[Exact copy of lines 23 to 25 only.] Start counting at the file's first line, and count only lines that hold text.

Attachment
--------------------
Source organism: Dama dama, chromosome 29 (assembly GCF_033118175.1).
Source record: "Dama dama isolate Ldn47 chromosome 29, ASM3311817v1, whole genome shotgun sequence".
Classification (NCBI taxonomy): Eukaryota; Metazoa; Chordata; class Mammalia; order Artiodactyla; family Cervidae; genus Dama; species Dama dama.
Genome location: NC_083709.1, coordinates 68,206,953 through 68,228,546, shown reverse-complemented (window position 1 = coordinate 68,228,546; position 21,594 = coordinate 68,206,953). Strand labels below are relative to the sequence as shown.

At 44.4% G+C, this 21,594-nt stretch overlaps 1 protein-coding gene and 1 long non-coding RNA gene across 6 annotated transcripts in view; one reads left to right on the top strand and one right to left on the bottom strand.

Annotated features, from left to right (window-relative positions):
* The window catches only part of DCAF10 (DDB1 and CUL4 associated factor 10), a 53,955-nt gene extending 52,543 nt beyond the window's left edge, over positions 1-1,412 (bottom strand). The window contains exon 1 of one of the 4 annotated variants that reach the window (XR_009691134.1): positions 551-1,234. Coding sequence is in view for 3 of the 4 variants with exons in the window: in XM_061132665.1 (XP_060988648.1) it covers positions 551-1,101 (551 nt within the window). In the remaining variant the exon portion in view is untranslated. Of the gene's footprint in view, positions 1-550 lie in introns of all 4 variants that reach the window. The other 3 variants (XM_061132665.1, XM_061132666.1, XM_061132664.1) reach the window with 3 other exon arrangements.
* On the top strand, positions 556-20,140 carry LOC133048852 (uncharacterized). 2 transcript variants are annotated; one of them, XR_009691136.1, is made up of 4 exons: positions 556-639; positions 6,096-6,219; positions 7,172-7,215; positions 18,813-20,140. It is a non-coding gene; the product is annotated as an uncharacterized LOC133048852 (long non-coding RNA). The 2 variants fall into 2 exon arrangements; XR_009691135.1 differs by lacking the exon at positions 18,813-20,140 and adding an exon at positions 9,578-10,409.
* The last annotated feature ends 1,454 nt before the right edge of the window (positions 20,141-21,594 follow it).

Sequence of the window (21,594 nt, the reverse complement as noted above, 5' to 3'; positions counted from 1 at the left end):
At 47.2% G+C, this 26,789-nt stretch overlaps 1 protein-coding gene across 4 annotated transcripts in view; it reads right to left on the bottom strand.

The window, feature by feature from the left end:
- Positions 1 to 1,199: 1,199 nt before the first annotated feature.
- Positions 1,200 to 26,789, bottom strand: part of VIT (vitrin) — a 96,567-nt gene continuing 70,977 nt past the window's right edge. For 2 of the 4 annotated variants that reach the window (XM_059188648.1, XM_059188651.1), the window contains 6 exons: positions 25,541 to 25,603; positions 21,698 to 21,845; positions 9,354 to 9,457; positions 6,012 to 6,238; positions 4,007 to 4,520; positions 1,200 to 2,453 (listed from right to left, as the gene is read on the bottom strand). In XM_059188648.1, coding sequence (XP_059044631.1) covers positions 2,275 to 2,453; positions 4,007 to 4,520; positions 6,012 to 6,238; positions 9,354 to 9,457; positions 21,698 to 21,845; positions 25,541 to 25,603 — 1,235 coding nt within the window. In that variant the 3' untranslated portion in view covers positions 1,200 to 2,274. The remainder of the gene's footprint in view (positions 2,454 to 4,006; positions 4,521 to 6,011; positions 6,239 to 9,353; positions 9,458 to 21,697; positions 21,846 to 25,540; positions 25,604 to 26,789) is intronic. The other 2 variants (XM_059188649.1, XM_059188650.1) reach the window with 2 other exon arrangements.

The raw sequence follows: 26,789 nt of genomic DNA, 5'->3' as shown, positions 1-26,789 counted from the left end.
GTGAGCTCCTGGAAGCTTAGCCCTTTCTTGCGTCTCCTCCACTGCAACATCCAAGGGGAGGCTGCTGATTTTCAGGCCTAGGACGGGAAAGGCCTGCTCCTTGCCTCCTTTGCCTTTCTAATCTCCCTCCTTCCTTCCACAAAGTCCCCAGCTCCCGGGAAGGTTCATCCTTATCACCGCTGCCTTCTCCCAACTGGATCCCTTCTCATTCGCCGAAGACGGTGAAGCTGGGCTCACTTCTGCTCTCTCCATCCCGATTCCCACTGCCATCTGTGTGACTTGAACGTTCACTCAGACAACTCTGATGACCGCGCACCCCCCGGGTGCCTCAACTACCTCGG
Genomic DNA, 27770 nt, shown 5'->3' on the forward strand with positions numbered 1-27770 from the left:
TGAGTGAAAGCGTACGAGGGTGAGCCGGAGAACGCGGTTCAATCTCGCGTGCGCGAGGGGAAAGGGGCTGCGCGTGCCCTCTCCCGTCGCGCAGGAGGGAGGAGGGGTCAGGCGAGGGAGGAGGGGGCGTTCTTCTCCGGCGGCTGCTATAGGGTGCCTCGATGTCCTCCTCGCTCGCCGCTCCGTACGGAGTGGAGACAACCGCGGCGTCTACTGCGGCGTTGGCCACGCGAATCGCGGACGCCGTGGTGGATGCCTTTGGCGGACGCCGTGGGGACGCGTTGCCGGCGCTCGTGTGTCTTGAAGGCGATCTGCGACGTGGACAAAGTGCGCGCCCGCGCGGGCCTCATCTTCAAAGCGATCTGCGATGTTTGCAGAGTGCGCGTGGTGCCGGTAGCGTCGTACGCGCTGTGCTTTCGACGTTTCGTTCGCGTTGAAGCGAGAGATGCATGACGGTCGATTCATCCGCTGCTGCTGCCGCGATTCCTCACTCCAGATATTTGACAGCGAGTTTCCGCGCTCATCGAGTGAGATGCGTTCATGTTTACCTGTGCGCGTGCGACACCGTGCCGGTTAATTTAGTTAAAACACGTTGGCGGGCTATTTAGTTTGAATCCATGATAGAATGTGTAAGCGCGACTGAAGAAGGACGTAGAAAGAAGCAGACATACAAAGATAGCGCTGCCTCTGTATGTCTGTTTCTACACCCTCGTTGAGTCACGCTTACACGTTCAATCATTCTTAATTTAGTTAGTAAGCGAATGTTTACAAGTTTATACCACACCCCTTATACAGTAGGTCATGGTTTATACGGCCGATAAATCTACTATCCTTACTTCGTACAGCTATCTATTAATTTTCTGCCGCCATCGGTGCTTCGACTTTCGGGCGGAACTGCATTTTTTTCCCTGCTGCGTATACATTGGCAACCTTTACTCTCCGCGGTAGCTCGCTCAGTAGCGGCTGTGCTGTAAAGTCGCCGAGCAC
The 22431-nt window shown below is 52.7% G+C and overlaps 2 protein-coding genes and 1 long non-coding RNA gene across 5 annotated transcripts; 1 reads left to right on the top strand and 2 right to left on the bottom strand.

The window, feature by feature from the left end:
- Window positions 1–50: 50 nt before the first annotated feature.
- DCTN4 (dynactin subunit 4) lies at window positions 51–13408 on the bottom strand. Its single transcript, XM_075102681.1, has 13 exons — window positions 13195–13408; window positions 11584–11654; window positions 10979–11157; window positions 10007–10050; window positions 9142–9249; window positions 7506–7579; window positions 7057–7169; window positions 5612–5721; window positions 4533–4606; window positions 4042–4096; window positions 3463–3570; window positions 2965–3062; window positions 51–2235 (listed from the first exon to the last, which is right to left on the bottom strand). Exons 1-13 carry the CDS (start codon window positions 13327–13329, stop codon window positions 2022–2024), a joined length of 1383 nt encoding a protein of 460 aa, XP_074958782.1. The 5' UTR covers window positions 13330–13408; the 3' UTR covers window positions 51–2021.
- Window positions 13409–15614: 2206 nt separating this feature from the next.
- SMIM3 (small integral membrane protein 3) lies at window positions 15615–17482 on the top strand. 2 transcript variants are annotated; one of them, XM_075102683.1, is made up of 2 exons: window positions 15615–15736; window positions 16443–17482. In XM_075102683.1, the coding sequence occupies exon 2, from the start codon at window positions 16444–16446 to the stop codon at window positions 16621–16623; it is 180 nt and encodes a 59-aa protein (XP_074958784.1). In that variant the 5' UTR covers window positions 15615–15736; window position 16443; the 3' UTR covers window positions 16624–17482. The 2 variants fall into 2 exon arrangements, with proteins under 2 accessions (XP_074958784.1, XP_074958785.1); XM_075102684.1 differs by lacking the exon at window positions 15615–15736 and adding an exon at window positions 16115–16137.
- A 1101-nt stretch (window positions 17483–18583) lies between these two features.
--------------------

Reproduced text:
- Window positions 13409–15614: 2206 nt separating this feature from the next.
- SMIM3 (small integral membrane protein 3) lies at window positions 15615–17482 on the top strand. 2 transcript variants are annotated; one of them, XM_075102683.1, is made up of 2 exons: window positions 15615–15736; window positions 16443–17482. In XM_075102683.1, the coding sequence occupies exon 2, from the start codon at window positions 16444–16446 to the stop codon at window positions 16621–16623; it is 180 nt and encodes a 59-aa protein (XP_074958784.1). In that variant the 5' UTR covers window positions 15615–15736; window position 16443; the 3' UTR covers window positions 16624–17482. The 2 variants fall into 2 exon arrangements, with proteins under 2 accessions (XP_074958784.1, XP_074958785.1); XM_075102684.1 differs by lacking the exon at window positions 15615–15736 and adding an exon at window positions 16115–16137.
- A 1101-nt stretch (window positions 17483–18583) lies between these two features.